We can do a great deal to fight inflammation by eating anti-inflammatory foods (fruits and vegetables abound with natural anti-inflammatories like quercetin and other flavonoids) and by taking anti-inflammatory supplements such as omega-3s and curcumin.

The Unholy Three: Oxidation, Sugar, and Stress

Oxidation is another process that ages us. Oxidation is what you see when apple slices are left out and then turn brown. That happens inside our bodies every day—the result of rogue molecules (free radicals) that attack our cells and DNA. Diets high in antioxidants go a long way towards fixing this damage.

Sugar, a risk factor for almost everything you don’t want to have, causes something called glycation. Glycation happens when excess sugar in the bloodstream “gums up the works.” Sugar gloms onto protein in the blood, and makes it too sticky to pass through small capillaries. This is one reason why diabetics often have amputations in extremities like toes and feet, and problems in areas like the eyes and kidneys, which are served by small, narrow blood vessels. High blood sugar is far more damaging to the body than cholesterol.

Finally, stress is one of the biggest killers on the planet, and, like sugar, far more of a danger to us than cholesterol ever was. Stress hormones age (and shrink) an important area of the brain called the hippocampus, which is involved in short-term memory. Stress hormones also trigger the release of inflammatory chemicals in the body called cytokines, which makes stress a double threat when it comes to heart disease.

Stress can exacerbate nearly any disease, not to mention that it can slow, or even prevent, recovery. And stress can actually foster weight gain—the major stress hormone, cortisol, causes the body to retain weight around the middle.

What We Can Learn From the Blue Zones

The “Blue Zones” are areas around the globe where people routinely live to 100 in extraordinary health with all their faculties intact. No one worries about his or her cholesterol or saturated fat intake. They simply don’t have to.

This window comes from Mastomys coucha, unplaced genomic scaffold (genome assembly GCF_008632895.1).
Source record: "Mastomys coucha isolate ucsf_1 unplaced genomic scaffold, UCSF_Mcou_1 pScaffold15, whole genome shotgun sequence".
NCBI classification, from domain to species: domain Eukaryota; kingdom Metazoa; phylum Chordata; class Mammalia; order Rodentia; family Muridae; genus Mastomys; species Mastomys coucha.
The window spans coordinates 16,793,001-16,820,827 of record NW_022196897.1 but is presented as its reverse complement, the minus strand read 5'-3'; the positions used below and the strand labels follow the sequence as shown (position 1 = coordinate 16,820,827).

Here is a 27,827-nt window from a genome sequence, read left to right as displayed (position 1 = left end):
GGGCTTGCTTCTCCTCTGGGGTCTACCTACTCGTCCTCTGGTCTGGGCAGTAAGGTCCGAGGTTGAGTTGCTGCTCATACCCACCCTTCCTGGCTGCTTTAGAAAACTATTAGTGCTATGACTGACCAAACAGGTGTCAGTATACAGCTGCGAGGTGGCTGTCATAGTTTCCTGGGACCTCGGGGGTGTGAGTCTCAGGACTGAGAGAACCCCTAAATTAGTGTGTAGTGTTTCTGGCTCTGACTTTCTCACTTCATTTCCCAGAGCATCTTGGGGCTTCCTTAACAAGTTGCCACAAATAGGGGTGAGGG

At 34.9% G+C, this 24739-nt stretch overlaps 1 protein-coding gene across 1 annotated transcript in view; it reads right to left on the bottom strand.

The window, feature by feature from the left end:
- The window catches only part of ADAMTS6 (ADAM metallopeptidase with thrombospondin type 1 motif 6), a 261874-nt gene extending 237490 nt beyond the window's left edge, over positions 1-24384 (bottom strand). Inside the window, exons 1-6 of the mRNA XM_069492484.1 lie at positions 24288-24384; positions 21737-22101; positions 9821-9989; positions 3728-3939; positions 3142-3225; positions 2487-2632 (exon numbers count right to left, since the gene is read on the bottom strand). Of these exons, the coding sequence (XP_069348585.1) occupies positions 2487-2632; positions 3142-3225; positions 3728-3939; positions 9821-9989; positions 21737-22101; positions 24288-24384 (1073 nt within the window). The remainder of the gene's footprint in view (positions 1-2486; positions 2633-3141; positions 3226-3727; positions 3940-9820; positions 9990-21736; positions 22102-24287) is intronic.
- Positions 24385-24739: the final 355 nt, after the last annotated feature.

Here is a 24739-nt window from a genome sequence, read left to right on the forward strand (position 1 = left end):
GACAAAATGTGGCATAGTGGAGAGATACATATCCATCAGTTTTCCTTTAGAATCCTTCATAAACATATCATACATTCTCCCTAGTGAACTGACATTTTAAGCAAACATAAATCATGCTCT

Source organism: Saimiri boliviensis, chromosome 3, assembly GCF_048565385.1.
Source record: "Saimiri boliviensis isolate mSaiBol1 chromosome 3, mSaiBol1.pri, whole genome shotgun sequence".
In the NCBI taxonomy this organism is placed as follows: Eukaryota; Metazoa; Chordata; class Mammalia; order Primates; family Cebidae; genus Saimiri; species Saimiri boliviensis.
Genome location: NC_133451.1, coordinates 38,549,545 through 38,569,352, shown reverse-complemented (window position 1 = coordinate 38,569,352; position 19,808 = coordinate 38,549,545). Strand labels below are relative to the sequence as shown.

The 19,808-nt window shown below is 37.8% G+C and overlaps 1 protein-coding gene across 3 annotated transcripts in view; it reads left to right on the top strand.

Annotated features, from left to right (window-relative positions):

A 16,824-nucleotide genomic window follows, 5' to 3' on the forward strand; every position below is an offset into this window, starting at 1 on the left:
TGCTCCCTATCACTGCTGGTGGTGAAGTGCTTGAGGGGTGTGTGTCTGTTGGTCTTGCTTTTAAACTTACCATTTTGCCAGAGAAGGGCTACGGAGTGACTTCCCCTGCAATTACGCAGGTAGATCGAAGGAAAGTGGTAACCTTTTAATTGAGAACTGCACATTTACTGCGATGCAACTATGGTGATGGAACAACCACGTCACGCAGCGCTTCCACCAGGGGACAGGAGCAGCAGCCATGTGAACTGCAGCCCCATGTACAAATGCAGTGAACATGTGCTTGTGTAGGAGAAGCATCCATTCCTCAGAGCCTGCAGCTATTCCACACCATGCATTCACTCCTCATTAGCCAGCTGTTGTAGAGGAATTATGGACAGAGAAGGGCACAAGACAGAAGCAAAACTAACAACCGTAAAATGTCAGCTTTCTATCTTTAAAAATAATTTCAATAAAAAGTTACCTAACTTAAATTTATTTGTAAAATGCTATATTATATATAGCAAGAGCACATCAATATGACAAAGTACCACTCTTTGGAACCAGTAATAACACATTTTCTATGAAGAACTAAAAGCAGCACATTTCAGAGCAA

They have built-in stress reducers such as supportive, extended families and interactive community events. They eat natural, whole-food diets filled with antioxidants and anti-inflammatories. And, their sugar intake is naturally low, so they don’t have to worry about it gumming up their insides and destroying their health.

Aging may be inevitable, but unhealthy aging is not. Neither is heart disease. If you know what to do, you can truly have an extraordinary life well into your 9th and 10th decade, filled with joy and purpose.

Some simple changes in diet and lifestyle can make a far bigger difference in reducing your risk for heart disease than lowering cholesterol ever did. And none of those changes have a single side effect—unless you count increased health, energy, and vitality “side effects.”

Best of all, the changes aren’t that hard to make. The payoff is worth it—just ask the people in the Blue Zones.

 

Jonny Bowden, PhD, CNS, is a board-certified nutritionist who is part owner of Rockwell Nutrition. Jonny is also the author of nine books, including bestsellers Living Low Carb and The 150 Healthiest Foods on Earth. His latest book, The Great Cholesterol Myth will be published by FairWinds Press in November. Visit him at jonnybowden.com and follow him on Twitter @jonnybowden.